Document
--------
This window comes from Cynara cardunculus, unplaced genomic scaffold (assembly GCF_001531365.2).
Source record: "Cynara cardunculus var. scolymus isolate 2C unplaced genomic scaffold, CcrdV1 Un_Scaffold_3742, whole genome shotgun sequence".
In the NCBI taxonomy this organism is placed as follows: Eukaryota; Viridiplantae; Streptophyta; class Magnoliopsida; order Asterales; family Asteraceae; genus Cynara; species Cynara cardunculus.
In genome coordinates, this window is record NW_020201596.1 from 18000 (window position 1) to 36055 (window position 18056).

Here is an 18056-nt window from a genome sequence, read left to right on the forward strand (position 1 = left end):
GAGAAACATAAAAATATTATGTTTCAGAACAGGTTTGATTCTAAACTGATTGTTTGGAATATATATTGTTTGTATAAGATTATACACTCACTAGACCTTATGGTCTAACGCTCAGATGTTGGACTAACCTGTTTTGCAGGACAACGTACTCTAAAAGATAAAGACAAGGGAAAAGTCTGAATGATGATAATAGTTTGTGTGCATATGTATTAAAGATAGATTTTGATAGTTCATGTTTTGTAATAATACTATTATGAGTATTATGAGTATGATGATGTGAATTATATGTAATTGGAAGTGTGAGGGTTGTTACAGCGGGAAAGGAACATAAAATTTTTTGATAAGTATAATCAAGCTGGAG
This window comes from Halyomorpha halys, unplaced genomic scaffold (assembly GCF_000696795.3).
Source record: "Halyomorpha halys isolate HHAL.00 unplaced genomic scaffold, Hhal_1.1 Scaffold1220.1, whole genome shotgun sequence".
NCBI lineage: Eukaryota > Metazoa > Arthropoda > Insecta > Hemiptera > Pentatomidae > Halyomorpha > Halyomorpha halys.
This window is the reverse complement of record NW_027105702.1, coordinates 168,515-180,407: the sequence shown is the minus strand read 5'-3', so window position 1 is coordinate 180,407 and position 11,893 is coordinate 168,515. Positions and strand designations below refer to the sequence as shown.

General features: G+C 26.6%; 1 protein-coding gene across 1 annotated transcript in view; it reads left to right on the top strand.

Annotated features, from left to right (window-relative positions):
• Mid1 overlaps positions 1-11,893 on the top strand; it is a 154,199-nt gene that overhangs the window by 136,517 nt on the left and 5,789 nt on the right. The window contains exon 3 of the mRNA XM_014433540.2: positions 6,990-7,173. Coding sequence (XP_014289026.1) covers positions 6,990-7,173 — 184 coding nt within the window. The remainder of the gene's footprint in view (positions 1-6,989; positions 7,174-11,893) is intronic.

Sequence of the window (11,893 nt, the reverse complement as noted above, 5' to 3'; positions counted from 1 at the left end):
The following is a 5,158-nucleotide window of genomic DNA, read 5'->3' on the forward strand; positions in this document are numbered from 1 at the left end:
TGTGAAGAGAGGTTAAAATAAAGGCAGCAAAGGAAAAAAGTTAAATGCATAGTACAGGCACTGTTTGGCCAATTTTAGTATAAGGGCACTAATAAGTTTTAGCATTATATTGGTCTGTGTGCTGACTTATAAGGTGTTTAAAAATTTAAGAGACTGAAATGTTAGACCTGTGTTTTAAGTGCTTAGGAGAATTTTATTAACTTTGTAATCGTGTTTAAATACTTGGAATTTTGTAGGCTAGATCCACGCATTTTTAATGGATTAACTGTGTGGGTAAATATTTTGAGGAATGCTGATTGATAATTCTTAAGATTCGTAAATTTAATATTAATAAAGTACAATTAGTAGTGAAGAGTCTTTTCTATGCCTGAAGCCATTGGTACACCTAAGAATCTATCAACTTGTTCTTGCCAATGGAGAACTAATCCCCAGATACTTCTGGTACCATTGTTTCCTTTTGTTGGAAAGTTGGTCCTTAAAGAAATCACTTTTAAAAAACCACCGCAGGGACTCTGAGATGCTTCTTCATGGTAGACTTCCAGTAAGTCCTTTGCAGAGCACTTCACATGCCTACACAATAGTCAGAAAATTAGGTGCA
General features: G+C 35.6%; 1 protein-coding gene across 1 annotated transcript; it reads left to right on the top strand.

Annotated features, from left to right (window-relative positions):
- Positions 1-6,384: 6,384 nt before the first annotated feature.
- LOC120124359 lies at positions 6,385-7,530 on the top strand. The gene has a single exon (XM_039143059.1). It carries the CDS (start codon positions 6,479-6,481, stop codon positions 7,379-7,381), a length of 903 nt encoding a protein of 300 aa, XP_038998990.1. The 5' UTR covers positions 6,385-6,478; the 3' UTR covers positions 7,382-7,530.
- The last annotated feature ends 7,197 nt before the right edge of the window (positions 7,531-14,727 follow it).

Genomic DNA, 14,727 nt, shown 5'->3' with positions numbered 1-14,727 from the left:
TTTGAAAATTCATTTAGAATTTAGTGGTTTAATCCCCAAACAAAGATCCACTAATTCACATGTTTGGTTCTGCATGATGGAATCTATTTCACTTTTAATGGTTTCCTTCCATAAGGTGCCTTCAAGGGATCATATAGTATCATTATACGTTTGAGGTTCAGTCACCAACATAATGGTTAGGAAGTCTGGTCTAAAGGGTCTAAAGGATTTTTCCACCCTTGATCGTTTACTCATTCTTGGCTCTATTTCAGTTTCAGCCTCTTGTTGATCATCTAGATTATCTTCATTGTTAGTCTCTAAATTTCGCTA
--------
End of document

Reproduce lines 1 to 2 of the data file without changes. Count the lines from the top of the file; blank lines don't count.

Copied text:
This window comes from Cynara cardunculus, unplaced genomic scaffold (assembly GCF_001531365.2).
Source record: "Cynara cardunculus var. scolymus isolate 2C unplaced genomic scaffold, CcrdV1 Un_Scaffold_3742, whole genome shotgun sequence".